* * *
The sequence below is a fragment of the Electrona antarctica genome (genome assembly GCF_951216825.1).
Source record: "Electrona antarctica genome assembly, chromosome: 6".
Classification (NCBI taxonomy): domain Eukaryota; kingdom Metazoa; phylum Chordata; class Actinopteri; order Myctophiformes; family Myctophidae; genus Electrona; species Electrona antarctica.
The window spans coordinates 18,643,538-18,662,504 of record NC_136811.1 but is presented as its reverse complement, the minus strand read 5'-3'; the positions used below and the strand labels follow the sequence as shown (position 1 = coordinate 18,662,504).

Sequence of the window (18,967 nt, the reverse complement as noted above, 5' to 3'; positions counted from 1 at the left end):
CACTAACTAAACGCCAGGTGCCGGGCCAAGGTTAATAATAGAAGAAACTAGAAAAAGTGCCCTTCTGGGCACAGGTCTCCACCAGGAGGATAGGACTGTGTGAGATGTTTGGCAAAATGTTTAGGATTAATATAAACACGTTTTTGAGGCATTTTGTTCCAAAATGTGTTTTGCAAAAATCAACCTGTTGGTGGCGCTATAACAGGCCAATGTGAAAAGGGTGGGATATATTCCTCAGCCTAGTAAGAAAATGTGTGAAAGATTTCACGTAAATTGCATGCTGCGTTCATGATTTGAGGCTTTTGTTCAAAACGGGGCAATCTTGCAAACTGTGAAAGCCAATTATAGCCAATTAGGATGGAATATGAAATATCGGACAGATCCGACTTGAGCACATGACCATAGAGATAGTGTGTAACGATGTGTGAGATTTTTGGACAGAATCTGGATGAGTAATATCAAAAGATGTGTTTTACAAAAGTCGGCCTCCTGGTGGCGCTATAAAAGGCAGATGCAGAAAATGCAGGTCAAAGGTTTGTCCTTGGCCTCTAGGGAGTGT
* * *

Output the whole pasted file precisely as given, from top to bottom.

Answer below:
The sequence below is a fragment of the Electrona antarctica genome (genome assembly GCF_951216825.1).
Source record: "Electrona antarctica genome assembly, chromosome: 6".
Classification (NCBI taxonomy): domain Eukaryota; kingdom Metazoa; phylum Chordata; class Actinopteri; order Myctophiformes; family Myctophidae; genus Electrona; species Electrona antarctica.
The window spans coordinates 18,643,538-18,662,504 of record NC_136811.1 but is presented as its reverse complement, the minus strand read 5'-3'; the positions used below and the strand labels follow the sequence as shown (position 1 = coordinate 18,662,504).

Sequence of the window (18,967 nt, the reverse complement as noted above, 5' to 3'; positions counted from 1 at the left end):
CACTAACTAAACGCCAGGTGCCGGGCCAAGGTTAATAATAGAAGAAACTAGAAAAAGTGCCCTTCTGGGCACAGGTCTCCACCAGGAGGATAGGACTGTGTGAGATGTTTGGCAAAATGTTTAGGATTAATATAAACACGTTTTTGAGGCATTTTGTTCCAAAATGTGTTTTGCAAAAATCAACCTGTTGGTGGCGCTATAACAGGCCAATGTGAAAAGGGTGGGATATATTCCTCAGCCTAGTAAGAAAATGTGTGAAAGATTTCACGTAAATTGCATGCTGCGTTCATGATTTGAGGCTTTTGTTCAAAACGGGGCAATCTTGCAAACTGTGAAAGCCAATTATAGCCAATTAGGATGGAATATGAAATATCGGACAGATCCGACTTGAGCACATGACCATAGAGATAGTGTGTAACGATGTGTGAGATTTTTGGACAGAATCTGGATGAGTAATATCAAAAGATGTGTTTTACAAAAGTCGGCCTCCTGGTGGCGCTATAAAAGGCAGATGCAGAAAATGCAGGTCAAAGGTTTGTCCTTGGCCTCTAGGGAGTGT